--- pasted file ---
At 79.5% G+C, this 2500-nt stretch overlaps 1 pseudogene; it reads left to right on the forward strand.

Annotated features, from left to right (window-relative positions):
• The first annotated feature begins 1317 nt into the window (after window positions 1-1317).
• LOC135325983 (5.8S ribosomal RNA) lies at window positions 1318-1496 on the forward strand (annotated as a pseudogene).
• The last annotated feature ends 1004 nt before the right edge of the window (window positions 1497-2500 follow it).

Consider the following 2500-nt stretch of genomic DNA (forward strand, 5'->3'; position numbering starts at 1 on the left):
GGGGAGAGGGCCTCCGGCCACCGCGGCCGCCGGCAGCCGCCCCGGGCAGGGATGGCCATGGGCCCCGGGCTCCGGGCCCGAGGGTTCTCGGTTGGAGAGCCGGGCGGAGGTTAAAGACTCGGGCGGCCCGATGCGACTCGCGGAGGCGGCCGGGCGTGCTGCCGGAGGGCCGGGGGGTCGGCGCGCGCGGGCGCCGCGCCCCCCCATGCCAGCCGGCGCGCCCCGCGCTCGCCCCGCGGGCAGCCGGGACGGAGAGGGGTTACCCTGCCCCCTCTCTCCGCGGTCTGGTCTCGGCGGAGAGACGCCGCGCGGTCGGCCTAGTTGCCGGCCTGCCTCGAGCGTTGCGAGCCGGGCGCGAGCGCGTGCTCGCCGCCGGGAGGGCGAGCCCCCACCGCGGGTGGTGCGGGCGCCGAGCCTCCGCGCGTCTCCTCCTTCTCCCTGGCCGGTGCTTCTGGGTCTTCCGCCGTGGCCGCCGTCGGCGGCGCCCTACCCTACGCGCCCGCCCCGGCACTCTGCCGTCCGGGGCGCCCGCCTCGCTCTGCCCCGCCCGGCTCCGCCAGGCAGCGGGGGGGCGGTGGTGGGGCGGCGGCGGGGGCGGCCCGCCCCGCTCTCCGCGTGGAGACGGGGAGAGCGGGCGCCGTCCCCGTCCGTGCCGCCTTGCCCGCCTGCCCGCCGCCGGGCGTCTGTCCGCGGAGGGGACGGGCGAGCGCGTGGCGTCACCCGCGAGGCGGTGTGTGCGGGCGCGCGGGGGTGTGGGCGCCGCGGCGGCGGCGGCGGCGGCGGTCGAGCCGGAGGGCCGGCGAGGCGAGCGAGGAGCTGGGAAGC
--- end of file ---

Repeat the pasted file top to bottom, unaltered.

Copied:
At 79.5% G+C, this 2500-nt stretch overlaps 1 pseudogene; it reads left to right on the forward strand.

Annotated features, from left to right (window-relative positions):
• The first annotated feature begins 1317 nt into the window (after window positions 1-1317).
• LOC135325983 (5.8S ribosomal RNA) lies at window positions 1318-1496 on the forward strand (annotated as a pseudogene).
• The last annotated feature ends 1004 nt before the right edge of the window (window positions 1497-2500 follow it).

Consider the following 2500-nt stretch of genomic DNA (forward strand, 5'->3'; position numbering starts at 1 on the left):
GGGGAGAGGGCCTCCGGCCACCGCGGCCGCCGGCAGCCGCCCCGGGCAGGGATGGCCATGGGCCCCGGGCTCCGGGCCCGAGGGTTCTCGGTTGGAGAGCCGGGCGGAGGTTAAAGACTCGGGCGGCCCGATGCGACTCGCGGAGGCGGCCGGGCGTGCTGCCGGAGGGCCGGGGGGTCGGCGCGCGCGGGCGCCGCGCCCCCCCATGCCAGCCGGCGCGCCCCGCGCTCGCCCCGCGGGCAGCCGGGACGGAGAGGGGTTACCCTGCCCCCTCTCTCCGCGGTCTGGTCTCGGCGGAGAGACGCCGCGCGGTCGGCCTAGTTGCCGGCCTGCCTCGAGCGTTGCGAGCCGGGCGCGAGCGCGTGCTCGCCGCCGGGAGGGCGAGCCCCCACCGCGGGTGGTGCGGGCGCCGAGCCTCCGCGCGTCTCCTCCTTCTCCCTGGCCGGTGCTTCTGGGTCTTCCGCCGTGGCCGCCGTCGGCGGCGCCCTACCCTACGCGCCCGCCCCGGCACTCTGCCGTCCGGGGCGCCCGCCTCGCTCTGCCCCGCCCGGCTCCGCCAGGCAGCGGGGGGGCGGTGGTGGGGCGGCGGCGGGGGCGGCCCGCCCCGCTCTCCGCGTGGAGACGGGGAGAGCGGGCGCCGTCCCCGTCCGTGCCGCCTTGCCCGCCTGCCCGCCGCCGGGCGTCTGTCCGCGGAGGGGACGGGCGAGCGCGTGGCGTCACCCGCGAGGCGGTGTGTGCGGGCGCGCGGGGGTGTGGGCGCCGCGGCGGCGGCGGCGGCGGCGGTCGAGCCGGAGGGCCGGCGAGGCGAGCGAGGAGCTGGGAAGC